Wow are these days ever flying by. I am not sure if they are moving so quickly because there is only 22 teaching days left in the school year, or I am just ready to enjoy all summer has to offer. This week we were lucky enough to enjoy 2 debates. I will just give an overview about instant access to the wealth of knowledge available at our fingertips with just a few clicks of a button and scrapping all the memorization in the classroom. I will also explore the other side of the debate talking about ensuring that students are ready for the world by making sure they know all the drill and kill facts.
I enjoy how the opposing team finds articles reliant to their side of the debate. Luke, Ashley, and Andrew provided us with 3 articles and a video for us to ponder.
The first article How Google Impacts The Way Students Think really opened my eyes in the sense that when students are using Google they are missing out on the process. Knowledge is not simple searchable. The internet is making it seems as though the answers are always accessible to us. The whole idea that googling is easier than thinking is scary, now we are so used to just searching for what we want to know that all we need to do is type, we don’t even need to know how to spell. However, I must admit that I am a fan of Pinterest, but again it is just plucking visuals and saving them for your own access at a later date.
Wow, How the Internet is Changing Your Brain is another eye opener of a article. I understand that Google searches are on the rise but i would have never guessed that the idea of instant information reached 4.7 trillion searches a day. I know first hand that it is so very easy to whip out my smart phone and look something up, perhaps I continue to do the same searches over and over again because I know that the info will be waiting there for me. Google has become my longer term memory. I think I am going to do a running tally of how often I use Google in my daily life, both for personal and for the classroom use. It is bizarre that Google that become a storage place for our memories.
Three Rules to Spark Learning was a very interesting TED Talk by Ramsey Musallam. He makes many valid points about how students questions come first in learning these are the seeds of the learning that will take place. He further goes on to remind us that we should not dehumanize learning by just allowing the students to look things up and use technology. Learning is about so much more than just finding the answer it is about the trail and error and the frustration, and the ahh ha moments in the classroom. Most of all learning is about the reflection and the revisions so that we can get better and do better.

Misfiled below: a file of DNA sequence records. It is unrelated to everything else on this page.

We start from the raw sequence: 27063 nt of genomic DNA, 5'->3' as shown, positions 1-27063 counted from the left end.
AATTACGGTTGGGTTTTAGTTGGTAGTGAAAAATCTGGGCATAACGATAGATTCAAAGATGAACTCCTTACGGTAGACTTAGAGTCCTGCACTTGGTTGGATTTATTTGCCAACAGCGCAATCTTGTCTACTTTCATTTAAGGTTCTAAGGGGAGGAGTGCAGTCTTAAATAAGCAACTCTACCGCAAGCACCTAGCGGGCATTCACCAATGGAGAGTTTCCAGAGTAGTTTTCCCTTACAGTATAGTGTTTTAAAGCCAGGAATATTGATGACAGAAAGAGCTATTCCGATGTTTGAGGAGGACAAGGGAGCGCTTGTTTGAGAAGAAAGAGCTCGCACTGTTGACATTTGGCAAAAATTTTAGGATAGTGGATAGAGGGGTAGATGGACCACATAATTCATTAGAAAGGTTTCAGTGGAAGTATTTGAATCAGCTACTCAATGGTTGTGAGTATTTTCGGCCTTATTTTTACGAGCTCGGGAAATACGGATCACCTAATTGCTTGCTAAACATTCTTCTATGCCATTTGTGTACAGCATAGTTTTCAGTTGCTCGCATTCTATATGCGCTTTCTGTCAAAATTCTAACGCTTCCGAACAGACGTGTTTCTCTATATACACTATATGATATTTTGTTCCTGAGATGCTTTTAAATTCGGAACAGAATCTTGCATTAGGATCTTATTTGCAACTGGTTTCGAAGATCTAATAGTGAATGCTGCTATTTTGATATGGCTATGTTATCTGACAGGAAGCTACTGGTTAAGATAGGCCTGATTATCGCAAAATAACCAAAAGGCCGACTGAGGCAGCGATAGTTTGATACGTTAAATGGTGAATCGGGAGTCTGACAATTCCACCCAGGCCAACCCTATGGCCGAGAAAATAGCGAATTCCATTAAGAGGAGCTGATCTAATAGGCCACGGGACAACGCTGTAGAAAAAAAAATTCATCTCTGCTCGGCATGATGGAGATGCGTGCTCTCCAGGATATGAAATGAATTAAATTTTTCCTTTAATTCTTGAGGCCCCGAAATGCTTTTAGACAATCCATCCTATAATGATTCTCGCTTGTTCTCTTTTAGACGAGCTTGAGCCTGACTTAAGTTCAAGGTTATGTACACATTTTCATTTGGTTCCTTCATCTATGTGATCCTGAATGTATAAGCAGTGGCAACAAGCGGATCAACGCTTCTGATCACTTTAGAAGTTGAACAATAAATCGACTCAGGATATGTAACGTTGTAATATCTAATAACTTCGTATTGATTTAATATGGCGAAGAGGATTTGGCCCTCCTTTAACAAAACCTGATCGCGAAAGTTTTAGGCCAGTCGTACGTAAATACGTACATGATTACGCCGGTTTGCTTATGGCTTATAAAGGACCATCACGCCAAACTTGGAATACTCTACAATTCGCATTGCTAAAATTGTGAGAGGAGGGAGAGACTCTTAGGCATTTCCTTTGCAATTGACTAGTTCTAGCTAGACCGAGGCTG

Amy and Heidi chose some great articles for us as well. The first article that I explored was When Rote Learning Makes Sense. There are many valid point that made me lean towards this side of the debate. I really believe that before students can think critically, they need to have some sort of background knowledge or something to base their new knowledge on, the scaffolding. This article further pointed out that gaining something from a quick knowledge source such as Google doesn’t allow us to actually think about in our brains. ” Knowledge without comprehension is of little use, but comprehension requires knowledge and it takes time and effort to acquire”. We needed to understand that the brain is a tool that needs an active effort to make it work harder and somehow Google just isn’t making our brains work hard enough. The old saying practice makes perfect is true when it comes to allowing the brain to soak up more knowledge and actually move it from short to long-term memory storage facilities. Googling does not engage our bodies or allow us to learn aloud. If we move past the memorization of the basics we are overlooking all the basics we need to continue to build on what we know.
Memorization is Not a Dirty Word is a great article that talks of the importance of memorizing info. We have to remember that there will be times when we don‘t have access to the internet or our phones. This memorization is exercises for the mind and the brain. I 100% believe that memorization trains our brains to get ready for building on to the knowledge that we already have. The final words of the article make so much sense “But what good is learning if you don’t remember it?”
Why teach facts to the level of automaticity? This article continues to illustrate that memorization improves students ability to learn. When students memorize information or facts it allows them move to higher order thinking without having to back fill. They are able to focus on learning the new facts and continue to build their knowledge and retention.
Humm, I guess this is a very tough one for me. I defiantly think that memorization is a very important learning concept. I have always struggled when it came to learning math or just learning in general. I would have to come up with all sorts of mnemonics and rhymes to help me study. That is just how my brain works. I understand that accessing knowledge at your fingertips makes for some simple answers but sure takes away from what you know and what you can recall.